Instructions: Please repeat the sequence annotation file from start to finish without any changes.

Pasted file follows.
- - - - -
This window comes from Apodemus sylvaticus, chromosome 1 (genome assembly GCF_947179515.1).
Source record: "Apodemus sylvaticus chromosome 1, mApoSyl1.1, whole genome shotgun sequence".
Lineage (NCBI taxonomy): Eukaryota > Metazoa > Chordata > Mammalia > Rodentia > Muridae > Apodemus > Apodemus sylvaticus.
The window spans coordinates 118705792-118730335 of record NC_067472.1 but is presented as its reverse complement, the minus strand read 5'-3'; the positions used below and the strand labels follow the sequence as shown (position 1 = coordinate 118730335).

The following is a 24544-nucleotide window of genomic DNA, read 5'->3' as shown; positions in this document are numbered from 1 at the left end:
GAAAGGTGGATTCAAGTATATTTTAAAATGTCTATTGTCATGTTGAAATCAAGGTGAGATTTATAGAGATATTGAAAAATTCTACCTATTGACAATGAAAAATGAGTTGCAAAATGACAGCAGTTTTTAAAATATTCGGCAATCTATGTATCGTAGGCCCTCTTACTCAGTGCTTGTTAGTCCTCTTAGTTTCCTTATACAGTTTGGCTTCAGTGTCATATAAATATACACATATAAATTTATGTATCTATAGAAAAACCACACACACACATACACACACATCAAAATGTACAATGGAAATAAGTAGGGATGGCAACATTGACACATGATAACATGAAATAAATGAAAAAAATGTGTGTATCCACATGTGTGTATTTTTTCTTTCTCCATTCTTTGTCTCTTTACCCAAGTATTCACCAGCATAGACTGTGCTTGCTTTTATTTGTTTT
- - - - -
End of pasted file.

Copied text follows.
This window comes from Apodemus sylvaticus, chromosome 1 (genome assembly GCF_947179515.1).
Source record: "Apodemus sylvaticus chromosome 1, mApoSyl1.1, whole genome shotgun sequence".
Lineage (NCBI taxonomy): Eukaryota > Metazoa > Chordata > Mammalia > Rodentia > Muridae > Apodemus > Apodemus sylvaticus.
The window spans coordinates 118705792-118730335 of record NC_067472.1 but is presented as its reverse complement, the minus strand read 5'-3'; the positions used below and the strand labels follow the sequence as shown (position 1 = coordinate 118730335).

The following is a 24544-nucleotide window of genomic DNA, read 5'->3' as shown; positions in this document are numbered from 1 at the left end:
GAAAGGTGGATTCAAGTATATTTTAAAATGTCTATTGTCATGTTGAAATCAAGGTGAGATTTATAGAGATATTGAAAAATTCTACCTATTGACAATGAAAAATGAGTTGCAAAATGACAGCAGTTTTTAAAATATTCGGCAATCTATGTATCGTAGGCCCTCTTACTCAGTGCTTGTTAGTCCTCTTAGTTTCCTTATACAGTTTGGCTTCAGTGTCATATAAATATACACATATAAATTTATGTATCTATAGAAAAACCACACACACACATACACACACATCAAAATGTACAATGGAAATAAGTAGGGATGGCAACATTGACACATGATAACATGAAATAAATGAAAAAAATGTGTGTATCCACATGTGTGTATTTTTTCTTTCTCCATTCTTTGTCTCTTTACCCAAGTATTCACCAGCATAGACTGTGCTTGCTTTTATTTGTTTT